North Korea announces steps to dismantle nuclear site

North Korea's last nuclear test triggered an earthquake

North Korea’s last nuclear test triggered an earthquake Kim Hong-Ji Reuters

Experts have said the pledge to dismantle the test site is a big step forward but verifying it will be hard.

Given the stage it had already reached, Pyongyang "may feel like they don't need to test anything for a while", he said.

Journalists from the United States, China, the United Kingdom, Russia and the South would be invited, KCNA added on Saturday.

The test tunnels will be blown up, blocking their entry points, while observation facilities and research institutes will be removed along with guards and researchers, the statement said. It adds that global journalists will be welcomed into the country "to conduct on-the-spot coverage in order to show in a transparent manner the dismantlement of the northern nuclear test ground".

Located in mountainous terrain in the northeast of the country, Punggye-ri is less than 100 miles (160 kilometers) from China.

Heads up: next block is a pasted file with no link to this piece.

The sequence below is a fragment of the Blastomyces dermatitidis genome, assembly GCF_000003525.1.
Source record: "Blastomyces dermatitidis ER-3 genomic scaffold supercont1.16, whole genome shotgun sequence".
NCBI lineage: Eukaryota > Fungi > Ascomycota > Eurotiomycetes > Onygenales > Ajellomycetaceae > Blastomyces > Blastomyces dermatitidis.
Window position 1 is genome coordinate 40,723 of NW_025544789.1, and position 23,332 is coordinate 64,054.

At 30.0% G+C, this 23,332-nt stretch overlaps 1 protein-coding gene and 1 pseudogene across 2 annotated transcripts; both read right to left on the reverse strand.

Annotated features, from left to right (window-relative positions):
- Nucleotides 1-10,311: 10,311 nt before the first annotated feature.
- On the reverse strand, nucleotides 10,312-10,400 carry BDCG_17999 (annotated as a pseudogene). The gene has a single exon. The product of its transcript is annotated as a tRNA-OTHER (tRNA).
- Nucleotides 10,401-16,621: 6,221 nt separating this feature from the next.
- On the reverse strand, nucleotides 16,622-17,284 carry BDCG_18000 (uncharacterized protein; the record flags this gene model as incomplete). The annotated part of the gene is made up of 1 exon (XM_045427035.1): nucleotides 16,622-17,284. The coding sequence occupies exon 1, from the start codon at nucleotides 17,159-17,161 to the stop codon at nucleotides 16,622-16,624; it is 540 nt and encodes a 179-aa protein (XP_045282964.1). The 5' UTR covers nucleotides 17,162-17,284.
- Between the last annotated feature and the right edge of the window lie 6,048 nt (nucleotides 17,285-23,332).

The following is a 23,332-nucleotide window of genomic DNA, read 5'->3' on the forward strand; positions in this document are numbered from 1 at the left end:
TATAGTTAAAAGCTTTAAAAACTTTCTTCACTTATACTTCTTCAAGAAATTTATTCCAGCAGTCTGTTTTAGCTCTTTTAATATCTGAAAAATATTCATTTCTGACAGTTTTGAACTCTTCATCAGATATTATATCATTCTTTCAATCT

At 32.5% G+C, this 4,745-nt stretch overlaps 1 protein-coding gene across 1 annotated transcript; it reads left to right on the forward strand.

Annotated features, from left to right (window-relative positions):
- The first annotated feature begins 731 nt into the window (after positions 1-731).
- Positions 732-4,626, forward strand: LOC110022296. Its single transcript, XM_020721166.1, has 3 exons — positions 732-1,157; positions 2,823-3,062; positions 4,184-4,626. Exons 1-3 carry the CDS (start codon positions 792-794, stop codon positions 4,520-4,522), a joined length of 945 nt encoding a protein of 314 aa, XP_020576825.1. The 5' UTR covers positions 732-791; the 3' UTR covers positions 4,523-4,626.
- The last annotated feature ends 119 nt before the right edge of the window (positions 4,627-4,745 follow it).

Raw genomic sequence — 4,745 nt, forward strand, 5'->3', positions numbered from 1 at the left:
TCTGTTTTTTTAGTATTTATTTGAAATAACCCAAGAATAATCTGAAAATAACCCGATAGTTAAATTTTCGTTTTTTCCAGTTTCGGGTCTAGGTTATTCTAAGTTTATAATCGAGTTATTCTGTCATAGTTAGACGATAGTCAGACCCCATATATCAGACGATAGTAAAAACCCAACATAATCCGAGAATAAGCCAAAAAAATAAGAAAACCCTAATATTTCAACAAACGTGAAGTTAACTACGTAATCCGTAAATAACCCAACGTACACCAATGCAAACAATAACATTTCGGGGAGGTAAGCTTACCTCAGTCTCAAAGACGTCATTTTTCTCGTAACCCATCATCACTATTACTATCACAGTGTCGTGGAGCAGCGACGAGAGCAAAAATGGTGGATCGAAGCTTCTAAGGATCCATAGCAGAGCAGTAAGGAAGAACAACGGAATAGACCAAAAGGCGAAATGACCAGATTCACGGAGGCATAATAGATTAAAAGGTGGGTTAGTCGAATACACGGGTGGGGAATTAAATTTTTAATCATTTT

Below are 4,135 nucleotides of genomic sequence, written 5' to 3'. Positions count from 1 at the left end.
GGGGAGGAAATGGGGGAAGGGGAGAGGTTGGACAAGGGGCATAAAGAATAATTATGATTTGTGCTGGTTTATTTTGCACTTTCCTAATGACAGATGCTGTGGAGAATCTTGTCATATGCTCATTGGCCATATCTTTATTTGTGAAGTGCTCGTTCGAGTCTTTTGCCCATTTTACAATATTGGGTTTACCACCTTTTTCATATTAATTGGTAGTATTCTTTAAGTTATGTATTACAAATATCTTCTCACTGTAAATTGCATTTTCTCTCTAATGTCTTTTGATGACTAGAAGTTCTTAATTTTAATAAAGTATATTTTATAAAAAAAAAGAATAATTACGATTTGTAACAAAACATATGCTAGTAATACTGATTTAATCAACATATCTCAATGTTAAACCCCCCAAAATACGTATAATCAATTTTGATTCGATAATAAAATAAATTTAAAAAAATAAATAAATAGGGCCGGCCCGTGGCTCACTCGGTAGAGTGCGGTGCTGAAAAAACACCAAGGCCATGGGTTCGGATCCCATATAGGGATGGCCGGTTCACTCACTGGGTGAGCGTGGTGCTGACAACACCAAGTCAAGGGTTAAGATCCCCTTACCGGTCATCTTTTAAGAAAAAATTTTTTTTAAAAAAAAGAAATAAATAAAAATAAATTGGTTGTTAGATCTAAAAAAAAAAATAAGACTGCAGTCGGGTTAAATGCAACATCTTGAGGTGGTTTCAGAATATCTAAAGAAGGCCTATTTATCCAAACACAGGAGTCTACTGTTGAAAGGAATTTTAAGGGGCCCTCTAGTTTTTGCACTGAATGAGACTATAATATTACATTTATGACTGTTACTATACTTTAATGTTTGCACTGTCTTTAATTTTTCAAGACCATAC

A ceremony for the dismantling of the facility reportedly has been scheduled between May 23-25.

They will sleep and eat on board the train, but a press centre will be set up so they can "transmit ... about dismantlement of the test ground which they have covered on the spot". Kim was quoted by KCNA as telling the party that its mission has "come to an end".

Punggye-ri hosted all six of North Korea's nuclear tests, the latest of which happened last September and which Pyongyang defined as an H-bomb.

The ICAO said it welcomed North Korea's collaborative approach and would work with adjacent states to facilitate and adopt these proposals.

According to the BBC, the North Koreans have pledged several beginning steps that will be kick started via this ceremony.

South Korea had no immediate response to the statement. The global community has repeatedly condemned North Korea's nuclear and ballistic missile tests and imposed sanctions on Pyongyang to curb its nuclear program. Two of the North Korean missiles passed over the Japanese island of Hokkaido. "We look forward to positive outcomes of the meeting".

"Ahead of the US-North Korea summit, we hope that trust between the leaders of the two countries will be strengthened" by the North's move, the presidential spokesman said.

Secretary of State Mike Pompeo Friday promised the USA would work to rebuild North Korea's sanctions-crippled economy if it agreed to surrender its nuclear arsenal.

The head of the UN's World Food Programme said Saturday it appeared North Korea was "turning a new page in history", following a four-day visit to the country.

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